(In)GaN p-i-n structures were grown by MOVPE on both GaN- and ZnO-coated c-sapphire substrates. XRD studies of
the as-grown layers revealed that a strongly c-axis oriented wurtzite crystal structure was obtained on both templates and
that there was a slight compressive strain in the ZnO underlayer which increased after GaN overgrowth. The InGaN
peak position gave an estimate of 13.6at% for the indium content in the active layer. SEM and AFM revealed that the
top surface morphologies were similar for both substrates, with an RMS roughness (5 μm x 5 μm) of about 10 nm.
Granularity appeared slightly coarser (40nm for the device grown on ZnO vs 30nm for the device grown on the GaN
template) however. CL revealed a weaker GaN near band edge UV emission peak and a stronger broad defect-related
visible emission band for the structure grown on the GaN template. Only a strong ZnO NBE UV emission was observed
for the sample grown on the ZnO template. Quarter-wafer chemical lift-off (CLO) of the InGaN-based p-i-n structures
from the sapphire substrate was achieved by temporary-bonding the GaN surface to rigid glass support with wax and
then selectively dissolving the ZnO in 0.1M HCl. XRD studies revealed that the epitaxial nature and strong preferential
c-axis orientation of the layers had been maintained after lift-off. This demonstration of CLO scale-up, without
compromising the crystallographic integrity of the (In)GaN p-i-n structure opens up the perspective of transferring GaN
based devices off of sapphire substrates industrially.
Free-standing (0002)-oriented GaN substrates (φ = 2”) were coated with 200 nm of ZnO and used as templates for the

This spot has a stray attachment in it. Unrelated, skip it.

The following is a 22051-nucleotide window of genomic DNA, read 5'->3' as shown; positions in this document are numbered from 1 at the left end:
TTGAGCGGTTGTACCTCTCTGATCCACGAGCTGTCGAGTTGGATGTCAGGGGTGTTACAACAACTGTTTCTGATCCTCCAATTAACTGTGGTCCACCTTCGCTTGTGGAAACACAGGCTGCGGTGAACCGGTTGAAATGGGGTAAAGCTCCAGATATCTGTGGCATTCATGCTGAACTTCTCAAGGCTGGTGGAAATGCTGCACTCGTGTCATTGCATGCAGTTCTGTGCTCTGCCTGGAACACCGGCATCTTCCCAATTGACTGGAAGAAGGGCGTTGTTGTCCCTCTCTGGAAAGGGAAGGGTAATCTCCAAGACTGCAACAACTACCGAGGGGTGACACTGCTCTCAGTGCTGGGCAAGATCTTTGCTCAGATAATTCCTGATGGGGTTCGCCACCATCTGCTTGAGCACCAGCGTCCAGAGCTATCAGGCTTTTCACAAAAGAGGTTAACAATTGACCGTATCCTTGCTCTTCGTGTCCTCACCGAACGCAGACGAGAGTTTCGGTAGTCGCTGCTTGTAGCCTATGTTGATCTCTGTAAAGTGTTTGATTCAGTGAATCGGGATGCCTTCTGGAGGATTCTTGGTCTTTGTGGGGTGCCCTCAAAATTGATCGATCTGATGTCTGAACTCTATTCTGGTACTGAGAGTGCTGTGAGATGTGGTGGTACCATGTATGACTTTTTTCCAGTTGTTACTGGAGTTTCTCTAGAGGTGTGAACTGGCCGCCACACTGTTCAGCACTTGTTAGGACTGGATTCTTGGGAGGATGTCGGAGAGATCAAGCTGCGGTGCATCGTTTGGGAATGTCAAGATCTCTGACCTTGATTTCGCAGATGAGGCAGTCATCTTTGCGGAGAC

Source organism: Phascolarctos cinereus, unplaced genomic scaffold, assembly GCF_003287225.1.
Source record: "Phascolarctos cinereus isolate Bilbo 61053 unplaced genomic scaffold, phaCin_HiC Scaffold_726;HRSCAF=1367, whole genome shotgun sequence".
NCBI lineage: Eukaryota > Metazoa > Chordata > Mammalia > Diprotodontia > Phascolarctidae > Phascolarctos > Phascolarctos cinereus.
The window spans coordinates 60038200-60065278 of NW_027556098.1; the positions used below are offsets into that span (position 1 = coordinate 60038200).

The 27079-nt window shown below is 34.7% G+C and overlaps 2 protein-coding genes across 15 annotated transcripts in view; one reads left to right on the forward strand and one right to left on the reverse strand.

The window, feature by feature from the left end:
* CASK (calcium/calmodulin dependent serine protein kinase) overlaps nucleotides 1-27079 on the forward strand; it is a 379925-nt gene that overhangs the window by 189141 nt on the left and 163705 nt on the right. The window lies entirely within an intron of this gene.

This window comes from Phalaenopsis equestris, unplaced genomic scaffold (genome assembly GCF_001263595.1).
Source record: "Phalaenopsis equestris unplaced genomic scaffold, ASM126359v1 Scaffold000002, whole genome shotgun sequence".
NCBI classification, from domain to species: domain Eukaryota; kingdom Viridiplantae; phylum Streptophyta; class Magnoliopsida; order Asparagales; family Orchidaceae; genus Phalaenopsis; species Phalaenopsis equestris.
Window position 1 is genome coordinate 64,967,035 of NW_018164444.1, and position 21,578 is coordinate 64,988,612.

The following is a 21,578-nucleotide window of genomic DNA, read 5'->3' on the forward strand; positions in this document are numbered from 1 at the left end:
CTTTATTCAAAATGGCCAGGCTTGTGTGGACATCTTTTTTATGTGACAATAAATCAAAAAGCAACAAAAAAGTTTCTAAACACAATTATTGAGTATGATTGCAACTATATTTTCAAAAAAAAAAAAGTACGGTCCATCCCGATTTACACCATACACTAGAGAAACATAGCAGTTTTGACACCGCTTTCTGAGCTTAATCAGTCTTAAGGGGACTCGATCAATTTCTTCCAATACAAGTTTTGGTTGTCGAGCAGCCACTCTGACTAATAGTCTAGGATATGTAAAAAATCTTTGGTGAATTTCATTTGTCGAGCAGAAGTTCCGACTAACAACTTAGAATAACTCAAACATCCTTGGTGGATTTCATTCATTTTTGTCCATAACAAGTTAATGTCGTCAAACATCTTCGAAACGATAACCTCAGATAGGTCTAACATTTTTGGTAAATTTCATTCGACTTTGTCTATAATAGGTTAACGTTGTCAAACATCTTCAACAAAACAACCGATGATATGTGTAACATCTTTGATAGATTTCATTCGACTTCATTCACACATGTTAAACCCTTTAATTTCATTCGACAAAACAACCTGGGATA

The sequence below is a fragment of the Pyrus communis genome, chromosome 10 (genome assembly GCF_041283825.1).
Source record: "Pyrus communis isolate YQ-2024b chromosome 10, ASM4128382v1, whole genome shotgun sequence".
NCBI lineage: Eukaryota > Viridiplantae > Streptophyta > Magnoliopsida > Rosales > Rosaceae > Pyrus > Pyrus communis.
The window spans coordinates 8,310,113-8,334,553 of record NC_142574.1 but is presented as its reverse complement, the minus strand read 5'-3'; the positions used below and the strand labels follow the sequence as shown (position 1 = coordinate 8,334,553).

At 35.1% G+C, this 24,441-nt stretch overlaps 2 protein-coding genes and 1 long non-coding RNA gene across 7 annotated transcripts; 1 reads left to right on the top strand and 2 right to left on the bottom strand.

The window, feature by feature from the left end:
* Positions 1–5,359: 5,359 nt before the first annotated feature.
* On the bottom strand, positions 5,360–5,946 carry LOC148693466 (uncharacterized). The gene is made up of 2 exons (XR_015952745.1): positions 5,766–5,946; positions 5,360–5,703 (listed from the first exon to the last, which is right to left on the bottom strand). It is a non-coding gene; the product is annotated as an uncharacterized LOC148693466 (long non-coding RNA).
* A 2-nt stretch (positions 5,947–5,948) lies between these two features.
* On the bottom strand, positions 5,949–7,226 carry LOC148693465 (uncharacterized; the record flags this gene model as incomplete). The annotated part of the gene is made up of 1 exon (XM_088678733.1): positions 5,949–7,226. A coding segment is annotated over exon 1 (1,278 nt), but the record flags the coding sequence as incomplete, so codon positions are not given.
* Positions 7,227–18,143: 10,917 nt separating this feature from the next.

growth of GaN thin films. SEM and AFM revealed that such GaN layers had a relatively homogenous surface
morphology with an RMS roughness (5 μm x 5 μm) of less than 4nm. XRD studies revealed strained ZnO growth on the GaN substrate and the reproduction of the substrate rocking curve for the GaN overlayers after only a hundred nm of
growth, thus indicating that the GaN films had superior crystallographic quality compared to those grown on sapphire or
ZnO/sapphire substrates. Quarter-wafer areas of GaN were removed from the GaN substrate (by selective chemical
etching away of the ZnO interlayer). The expensive GaN substrates were then reclaimed/reused (without the need for
polishing) for a second cycle of ZnO and GaN growth, which gave similar XRD, SEM, CL and AFM results to the first
In the last decades, development of the (Al,Ga,In)N materials has led to new generations of opto- and micro-electronic
devices. More recently, novel B(Al,Ga,In)N alloys have been proposed for optical applications in the UV range. Since
material containing boron possesses unique properties, the B(Al,Ga,In)N materials system is expected to permit the
design of improved and/or novel devices. To evaluate this potential, an improved knowledge of the physical properties of
these new materials will be required, however.
In this work, investigation of optical, structural, and compositional properties of low-boron content BGaN and BAlN
ternary and BInGaN quaternary materials grown through Metalorganic Vapor Phase Epitaxy (MOVPE) are presented. It
is shown that inclusion of a small amount of boron strongly affects the optical properties allowing the fabrication of
BGaN-based Distributed Bragg Reflectors (DBRs) or Distributed Bragg Confinement layers (DBCs) with large
refractive index contrast. Indeed, 1% of boron in BGaN/GaN multilayer structures gives a refractive index contrast of